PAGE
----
But Wyden suggests that several other factors may lead to more reverse targeting than gets identified by the current standard of review. He suggests back door searches (which he notes Bush didn’t do, at least not for the first several years of PRISM, though I suspect it actually happened at FBI) make the problem worse.
This issue was concerning in 2008 when the Foreign Intelligence Surveillance Act amendments passed with a prohibition on reverse targeting, but that was before the Congress knew about the collection of e-mails that are only about a foreign target and that could be to and from Americans. That was before the Obama administration sought and obtained authority to conduct warrantless searches for communications to, from and about Americans out of section 702 PRISM collection.
Before 2011, the FISA court prohibited, prohibited queries for U.S. persons. I’m going to repeat that: Under the Bush Administration and the first two years of the Obama Administration, it was not possible to conduct these back-door, warrantless searches of law-abiding Americans. Then the Obama Administration sought to change the rules and obtained authority to conduct them.
While he doesn’t provide much detail, he points to the expanded ability of those doing the back door searches (presumably, I’d imagine, those at CIA and FBI) to also nominate people for targeting.
Each of the agencies authorized to conduct these warrantless searches, the N.S.A., the F.B.I., the C.I.A., are also authorized to identify the overseas targets of section 702. The agencies that have developed an interest in Americans’ communications and are actually looking for these communications are the same agencies that are in a position to encourage ongoing collection of those communications by targeting the overseas party.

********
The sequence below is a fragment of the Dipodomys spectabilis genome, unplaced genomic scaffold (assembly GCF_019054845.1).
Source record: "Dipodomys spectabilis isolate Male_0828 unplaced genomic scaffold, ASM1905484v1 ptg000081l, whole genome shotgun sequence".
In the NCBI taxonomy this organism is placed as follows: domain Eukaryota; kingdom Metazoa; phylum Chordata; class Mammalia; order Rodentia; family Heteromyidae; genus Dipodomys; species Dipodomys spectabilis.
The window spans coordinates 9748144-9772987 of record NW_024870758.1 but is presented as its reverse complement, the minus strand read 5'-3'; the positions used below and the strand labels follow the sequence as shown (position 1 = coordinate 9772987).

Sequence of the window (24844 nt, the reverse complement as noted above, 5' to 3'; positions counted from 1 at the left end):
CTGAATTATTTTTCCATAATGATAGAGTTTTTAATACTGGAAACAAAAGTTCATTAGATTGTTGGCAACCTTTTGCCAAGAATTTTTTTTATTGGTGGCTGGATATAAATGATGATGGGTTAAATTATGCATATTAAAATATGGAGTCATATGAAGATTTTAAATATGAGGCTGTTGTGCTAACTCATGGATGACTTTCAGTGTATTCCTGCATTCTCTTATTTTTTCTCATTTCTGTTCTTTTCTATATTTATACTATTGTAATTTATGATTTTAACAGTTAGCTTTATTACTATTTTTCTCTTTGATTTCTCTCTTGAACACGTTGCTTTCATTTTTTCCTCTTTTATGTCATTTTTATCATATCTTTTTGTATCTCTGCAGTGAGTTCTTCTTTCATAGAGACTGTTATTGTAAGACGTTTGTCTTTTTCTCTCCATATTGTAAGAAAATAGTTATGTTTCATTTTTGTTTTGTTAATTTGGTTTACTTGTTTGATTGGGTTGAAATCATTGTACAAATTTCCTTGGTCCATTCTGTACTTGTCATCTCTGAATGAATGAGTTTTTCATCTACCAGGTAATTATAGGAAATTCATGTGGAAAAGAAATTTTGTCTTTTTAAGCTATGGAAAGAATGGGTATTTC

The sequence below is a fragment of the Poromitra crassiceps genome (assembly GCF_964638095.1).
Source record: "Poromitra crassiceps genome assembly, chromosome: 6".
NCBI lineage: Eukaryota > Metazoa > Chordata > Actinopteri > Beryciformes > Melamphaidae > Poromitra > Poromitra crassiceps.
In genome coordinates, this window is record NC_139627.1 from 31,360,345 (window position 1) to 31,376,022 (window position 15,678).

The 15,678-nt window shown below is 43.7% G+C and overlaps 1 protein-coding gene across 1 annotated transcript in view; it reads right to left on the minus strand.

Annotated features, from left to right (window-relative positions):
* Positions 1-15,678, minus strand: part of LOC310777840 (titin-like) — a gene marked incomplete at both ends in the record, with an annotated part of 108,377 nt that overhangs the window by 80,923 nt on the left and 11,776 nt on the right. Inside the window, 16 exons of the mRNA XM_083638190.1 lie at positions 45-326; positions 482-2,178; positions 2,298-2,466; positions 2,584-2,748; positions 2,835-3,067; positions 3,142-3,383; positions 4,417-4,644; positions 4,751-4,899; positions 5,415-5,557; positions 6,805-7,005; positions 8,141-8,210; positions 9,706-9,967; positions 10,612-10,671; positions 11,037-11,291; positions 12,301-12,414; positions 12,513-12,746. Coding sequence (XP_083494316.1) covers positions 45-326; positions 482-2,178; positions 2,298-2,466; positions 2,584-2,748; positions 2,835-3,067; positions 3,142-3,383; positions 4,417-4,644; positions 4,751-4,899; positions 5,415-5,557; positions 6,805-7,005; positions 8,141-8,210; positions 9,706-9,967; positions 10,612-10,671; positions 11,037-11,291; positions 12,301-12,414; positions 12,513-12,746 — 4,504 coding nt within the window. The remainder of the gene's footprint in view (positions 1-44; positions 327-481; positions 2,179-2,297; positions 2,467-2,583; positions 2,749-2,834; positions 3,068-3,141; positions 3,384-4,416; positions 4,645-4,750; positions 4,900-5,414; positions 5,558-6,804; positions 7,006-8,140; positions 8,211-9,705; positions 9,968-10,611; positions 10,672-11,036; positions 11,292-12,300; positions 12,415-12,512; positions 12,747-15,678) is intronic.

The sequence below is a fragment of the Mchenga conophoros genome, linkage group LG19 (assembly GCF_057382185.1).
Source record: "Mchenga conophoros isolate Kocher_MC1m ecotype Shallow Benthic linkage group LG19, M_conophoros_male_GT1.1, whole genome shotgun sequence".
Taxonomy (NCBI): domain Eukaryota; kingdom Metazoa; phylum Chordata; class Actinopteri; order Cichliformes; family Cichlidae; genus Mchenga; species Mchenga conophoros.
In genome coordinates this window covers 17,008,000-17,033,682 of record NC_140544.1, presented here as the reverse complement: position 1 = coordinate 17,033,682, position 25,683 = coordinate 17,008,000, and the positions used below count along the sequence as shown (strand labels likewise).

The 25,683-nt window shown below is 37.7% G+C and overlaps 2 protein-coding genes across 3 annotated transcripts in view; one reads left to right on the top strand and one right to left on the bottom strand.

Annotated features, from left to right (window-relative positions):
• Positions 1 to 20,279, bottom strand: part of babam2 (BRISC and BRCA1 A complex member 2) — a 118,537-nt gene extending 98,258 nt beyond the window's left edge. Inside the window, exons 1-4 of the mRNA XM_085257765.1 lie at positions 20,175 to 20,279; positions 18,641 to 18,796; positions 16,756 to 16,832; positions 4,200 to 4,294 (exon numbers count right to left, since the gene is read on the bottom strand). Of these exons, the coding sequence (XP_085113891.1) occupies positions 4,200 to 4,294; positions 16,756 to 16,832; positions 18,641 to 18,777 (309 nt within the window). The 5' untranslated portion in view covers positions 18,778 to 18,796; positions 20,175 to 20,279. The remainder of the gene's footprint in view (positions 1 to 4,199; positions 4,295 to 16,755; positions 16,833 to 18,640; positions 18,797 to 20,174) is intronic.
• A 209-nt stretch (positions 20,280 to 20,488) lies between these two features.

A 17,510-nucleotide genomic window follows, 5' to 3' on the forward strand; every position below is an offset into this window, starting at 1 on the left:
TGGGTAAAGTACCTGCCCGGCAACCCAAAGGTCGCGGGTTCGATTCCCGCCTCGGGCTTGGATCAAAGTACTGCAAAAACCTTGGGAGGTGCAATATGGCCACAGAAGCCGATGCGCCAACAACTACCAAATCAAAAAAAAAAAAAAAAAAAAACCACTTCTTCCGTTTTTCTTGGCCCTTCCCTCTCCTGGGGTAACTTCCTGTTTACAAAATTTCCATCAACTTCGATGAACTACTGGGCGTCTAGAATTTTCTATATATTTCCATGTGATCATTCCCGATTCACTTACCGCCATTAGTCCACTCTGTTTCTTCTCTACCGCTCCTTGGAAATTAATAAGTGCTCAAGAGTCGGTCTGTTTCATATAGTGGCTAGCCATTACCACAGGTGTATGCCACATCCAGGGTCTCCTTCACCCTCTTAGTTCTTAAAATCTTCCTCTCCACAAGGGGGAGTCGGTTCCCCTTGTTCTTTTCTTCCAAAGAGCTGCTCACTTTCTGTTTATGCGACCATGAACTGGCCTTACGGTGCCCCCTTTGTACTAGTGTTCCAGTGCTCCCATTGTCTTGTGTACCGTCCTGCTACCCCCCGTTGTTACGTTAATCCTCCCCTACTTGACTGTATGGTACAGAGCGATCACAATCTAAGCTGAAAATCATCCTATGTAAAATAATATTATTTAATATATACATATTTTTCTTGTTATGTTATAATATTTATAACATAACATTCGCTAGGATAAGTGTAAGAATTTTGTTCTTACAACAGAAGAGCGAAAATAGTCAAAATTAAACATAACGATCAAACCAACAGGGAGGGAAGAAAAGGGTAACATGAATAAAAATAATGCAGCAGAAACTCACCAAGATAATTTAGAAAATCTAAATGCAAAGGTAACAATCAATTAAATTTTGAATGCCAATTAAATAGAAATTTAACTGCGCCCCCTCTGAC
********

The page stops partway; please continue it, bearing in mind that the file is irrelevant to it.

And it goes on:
Such targeting still has to undergo NSA targeting review, meaning the actual target has to be overseas and have, according to NSA’s review team, foreign intelligence value unto himself. But it would be fairly easy for the FBI to target someone known to communicate prolifically with an American to be able to get the American’s side of the conversation. To make things worse, FBI has devolved its targeting to field offices, and I’m not convinced the reviews of field offices are as rigorous as they were at Headquarters. Not all field offices even get reviewed (though I assume the ones doing the most foreign targeting are), and the tracking on US persons caught up in all this has diminished with the devolution.
I share Wyden’s concerns — especially given NSA’s dodgy response to the Snowden documents released last year.
Given the volume of information the NSA and, derivatively, CIA and FBI, collect, it would be very easy to get away with reverse targeting, particularly the more you move targeting into the hands of people leading investigations, as has happened at FBI.
Wyden is not the only one concerned about this. Ted Lieu, fresh off the classified 702 briefing last week, seemed pretty concerned as well (as well as Rand Paul, though I’m not sure if Paul has had briefing on this). We won’t get the kind of granularity we need to understand how big of a problem this is.